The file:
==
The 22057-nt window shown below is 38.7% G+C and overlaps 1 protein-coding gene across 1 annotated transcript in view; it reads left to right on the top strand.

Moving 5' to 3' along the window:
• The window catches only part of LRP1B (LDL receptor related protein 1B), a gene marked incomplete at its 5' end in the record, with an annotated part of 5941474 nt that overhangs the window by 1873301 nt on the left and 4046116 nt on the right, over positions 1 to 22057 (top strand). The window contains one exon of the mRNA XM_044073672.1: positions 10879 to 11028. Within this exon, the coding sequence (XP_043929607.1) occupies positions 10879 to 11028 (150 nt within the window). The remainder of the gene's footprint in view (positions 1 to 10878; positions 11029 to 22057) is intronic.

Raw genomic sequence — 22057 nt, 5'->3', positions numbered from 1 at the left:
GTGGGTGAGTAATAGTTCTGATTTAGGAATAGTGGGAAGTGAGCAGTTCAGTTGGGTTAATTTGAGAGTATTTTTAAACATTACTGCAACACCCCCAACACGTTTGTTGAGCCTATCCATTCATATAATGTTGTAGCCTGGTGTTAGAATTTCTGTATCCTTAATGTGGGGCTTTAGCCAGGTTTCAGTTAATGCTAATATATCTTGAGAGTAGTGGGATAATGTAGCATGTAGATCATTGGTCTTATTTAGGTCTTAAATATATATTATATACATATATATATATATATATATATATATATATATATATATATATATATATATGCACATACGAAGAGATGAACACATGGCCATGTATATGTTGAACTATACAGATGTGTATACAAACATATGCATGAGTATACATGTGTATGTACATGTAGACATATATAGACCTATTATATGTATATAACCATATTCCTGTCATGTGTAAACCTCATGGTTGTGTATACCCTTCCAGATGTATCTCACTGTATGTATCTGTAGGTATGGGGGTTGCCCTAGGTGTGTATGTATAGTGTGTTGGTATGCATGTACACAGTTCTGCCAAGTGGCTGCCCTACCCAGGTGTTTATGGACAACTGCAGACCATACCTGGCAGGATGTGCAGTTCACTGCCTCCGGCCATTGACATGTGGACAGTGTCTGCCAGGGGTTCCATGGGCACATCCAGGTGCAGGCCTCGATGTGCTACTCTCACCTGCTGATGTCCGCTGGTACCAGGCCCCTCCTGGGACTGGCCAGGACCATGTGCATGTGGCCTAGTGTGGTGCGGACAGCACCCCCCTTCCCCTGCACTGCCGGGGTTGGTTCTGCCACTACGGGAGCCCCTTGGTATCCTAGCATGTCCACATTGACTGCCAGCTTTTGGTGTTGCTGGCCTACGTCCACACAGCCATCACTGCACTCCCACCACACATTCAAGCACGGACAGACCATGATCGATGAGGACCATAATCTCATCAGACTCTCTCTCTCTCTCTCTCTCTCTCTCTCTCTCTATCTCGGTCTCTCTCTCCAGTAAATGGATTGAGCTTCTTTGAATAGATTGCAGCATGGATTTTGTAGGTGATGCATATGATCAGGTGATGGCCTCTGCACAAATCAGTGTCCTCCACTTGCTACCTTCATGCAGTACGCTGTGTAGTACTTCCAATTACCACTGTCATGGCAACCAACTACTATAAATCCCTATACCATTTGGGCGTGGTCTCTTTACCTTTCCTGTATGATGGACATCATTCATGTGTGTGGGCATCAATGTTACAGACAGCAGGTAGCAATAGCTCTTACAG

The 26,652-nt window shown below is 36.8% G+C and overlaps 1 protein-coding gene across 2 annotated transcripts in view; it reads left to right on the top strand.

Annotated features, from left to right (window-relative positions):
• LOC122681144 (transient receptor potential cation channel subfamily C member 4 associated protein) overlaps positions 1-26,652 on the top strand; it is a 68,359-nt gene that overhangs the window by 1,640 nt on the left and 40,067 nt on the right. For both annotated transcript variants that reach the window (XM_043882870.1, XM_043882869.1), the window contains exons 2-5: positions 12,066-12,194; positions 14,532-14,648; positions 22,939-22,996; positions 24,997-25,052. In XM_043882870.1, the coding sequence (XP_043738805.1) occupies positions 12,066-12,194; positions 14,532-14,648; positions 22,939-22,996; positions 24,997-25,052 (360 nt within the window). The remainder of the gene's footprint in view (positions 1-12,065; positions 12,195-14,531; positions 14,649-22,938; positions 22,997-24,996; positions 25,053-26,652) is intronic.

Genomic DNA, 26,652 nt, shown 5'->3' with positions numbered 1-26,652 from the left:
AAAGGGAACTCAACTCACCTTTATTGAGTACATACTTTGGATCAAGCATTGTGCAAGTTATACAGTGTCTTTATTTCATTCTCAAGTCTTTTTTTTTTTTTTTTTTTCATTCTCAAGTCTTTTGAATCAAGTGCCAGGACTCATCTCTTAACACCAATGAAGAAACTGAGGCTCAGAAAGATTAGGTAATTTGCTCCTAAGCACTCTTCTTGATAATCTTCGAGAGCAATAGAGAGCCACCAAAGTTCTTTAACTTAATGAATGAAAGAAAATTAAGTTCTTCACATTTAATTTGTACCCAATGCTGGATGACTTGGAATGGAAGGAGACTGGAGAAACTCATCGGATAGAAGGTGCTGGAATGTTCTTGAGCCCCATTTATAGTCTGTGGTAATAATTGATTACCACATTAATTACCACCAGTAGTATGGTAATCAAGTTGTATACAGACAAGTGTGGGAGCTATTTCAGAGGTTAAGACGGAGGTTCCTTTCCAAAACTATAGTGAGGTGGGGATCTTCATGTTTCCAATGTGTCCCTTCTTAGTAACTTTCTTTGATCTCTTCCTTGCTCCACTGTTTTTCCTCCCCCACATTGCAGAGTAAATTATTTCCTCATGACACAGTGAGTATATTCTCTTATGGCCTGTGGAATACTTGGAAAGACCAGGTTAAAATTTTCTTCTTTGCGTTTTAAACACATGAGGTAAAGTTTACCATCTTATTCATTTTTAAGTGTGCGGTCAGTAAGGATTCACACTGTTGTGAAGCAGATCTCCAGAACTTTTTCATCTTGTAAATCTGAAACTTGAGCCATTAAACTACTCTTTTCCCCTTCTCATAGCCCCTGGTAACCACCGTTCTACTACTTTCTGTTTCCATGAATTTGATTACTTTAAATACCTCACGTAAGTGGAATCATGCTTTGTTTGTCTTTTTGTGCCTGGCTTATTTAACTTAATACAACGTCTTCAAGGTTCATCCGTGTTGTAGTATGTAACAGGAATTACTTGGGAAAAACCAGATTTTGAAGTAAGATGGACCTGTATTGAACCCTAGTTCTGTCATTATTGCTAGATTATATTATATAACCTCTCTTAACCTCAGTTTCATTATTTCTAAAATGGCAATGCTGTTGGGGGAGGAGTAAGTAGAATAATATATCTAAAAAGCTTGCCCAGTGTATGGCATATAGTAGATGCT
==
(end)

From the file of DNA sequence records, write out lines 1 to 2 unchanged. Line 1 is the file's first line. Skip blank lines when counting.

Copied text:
The 22057-nt window shown below is 38.7% G+C and overlaps 1 protein-coding gene across 1 annotated transcript in view; it reads left to right on the top strand.

Moving 5' to 3' along the window: